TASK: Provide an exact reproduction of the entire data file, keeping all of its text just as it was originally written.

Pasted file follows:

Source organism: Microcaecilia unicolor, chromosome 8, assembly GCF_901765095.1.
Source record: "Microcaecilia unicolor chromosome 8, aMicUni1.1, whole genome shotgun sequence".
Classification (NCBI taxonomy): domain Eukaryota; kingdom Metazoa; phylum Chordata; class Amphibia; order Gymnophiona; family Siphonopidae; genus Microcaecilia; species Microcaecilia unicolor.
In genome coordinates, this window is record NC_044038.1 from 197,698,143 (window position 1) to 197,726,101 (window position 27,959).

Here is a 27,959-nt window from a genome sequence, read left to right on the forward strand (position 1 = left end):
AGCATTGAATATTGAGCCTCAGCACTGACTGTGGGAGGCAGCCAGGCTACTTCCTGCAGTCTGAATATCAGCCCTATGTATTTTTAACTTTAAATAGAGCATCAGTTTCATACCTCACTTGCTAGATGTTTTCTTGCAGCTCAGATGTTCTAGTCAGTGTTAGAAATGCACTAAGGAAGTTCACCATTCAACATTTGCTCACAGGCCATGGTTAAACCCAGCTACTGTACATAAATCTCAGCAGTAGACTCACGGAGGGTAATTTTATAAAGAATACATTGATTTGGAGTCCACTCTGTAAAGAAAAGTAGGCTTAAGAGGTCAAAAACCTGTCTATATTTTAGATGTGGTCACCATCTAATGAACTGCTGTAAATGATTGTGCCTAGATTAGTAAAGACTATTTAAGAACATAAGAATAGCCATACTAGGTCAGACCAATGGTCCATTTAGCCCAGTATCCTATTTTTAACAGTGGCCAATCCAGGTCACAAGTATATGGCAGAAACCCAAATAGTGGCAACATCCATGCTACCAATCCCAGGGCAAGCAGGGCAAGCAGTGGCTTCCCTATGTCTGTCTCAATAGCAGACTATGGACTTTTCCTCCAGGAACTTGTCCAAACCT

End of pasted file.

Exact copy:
Source organism: Microcaecilia unicolor, chromosome 8, assembly GCF_901765095.1.
Source record: "Microcaecilia unicolor chromosome 8, aMicUni1.1, whole genome shotgun sequence".
Classification (NCBI taxonomy): domain Eukaryota; kingdom Metazoa; phylum Chordata; class Amphibia; order Gymnophiona; family Siphonopidae; genus Microcaecilia; species Microcaecilia unicolor.
In genome coordinates, this window is record NC_044038.1 from 197,698,143 (window position 1) to 197,726,101 (window position 27,959).

Here is a 27,959-nt window from a genome sequence, read left to right on the forward strand (position 1 = left end):
AGCATTGAATATTGAGCCTCAGCACTGACTGTGGGAGGCAGCCAGGCTACTTCCTGCAGTCTGAATATCAGCCCTATGTATTTTTAACTTTAAATAGAGCATCAGTTTCATACCTCACTTGCTAGATGTTTTCTTGCAGCTCAGATGTTCTAGTCAGTGTTAGAAATGCACTAAGGAAGTTCACCATTCAACATTTGCTCACAGGCCATGGTTAAACCCAGCTACTGTACATAAATCTCAGCAGTAGACTCACGGAGGGTAATTTTATAAAGAATACATTGATTTGGAGTCCACTCTGTAAAGAAAAGTAGGCTTAAGAGGTCAAAAACCTGTCTATATTTTAGATGTGGTCACCATCTAATGAACTGCTGTAAATGATTGTGCCTAGATTAGTAAAGACTATTTAAGAACATAAGAATAGCCATACTAGGTCAGACCAATGGTCCATTTAGCCCAGTATCCTATTTTTAACAGTGGCCAATCCAGGTCACAAGTATATGGCAGAAACCCAAATAGTGGCAACATCCATGCTACCAATCCCAGGGCAAGCAGGGCAAGCAGTGGCTTCCCTATGTCTGTCTCAATAGCAGACTATGGACTTTTCCTCCAGGAACTTGTCCAAACCT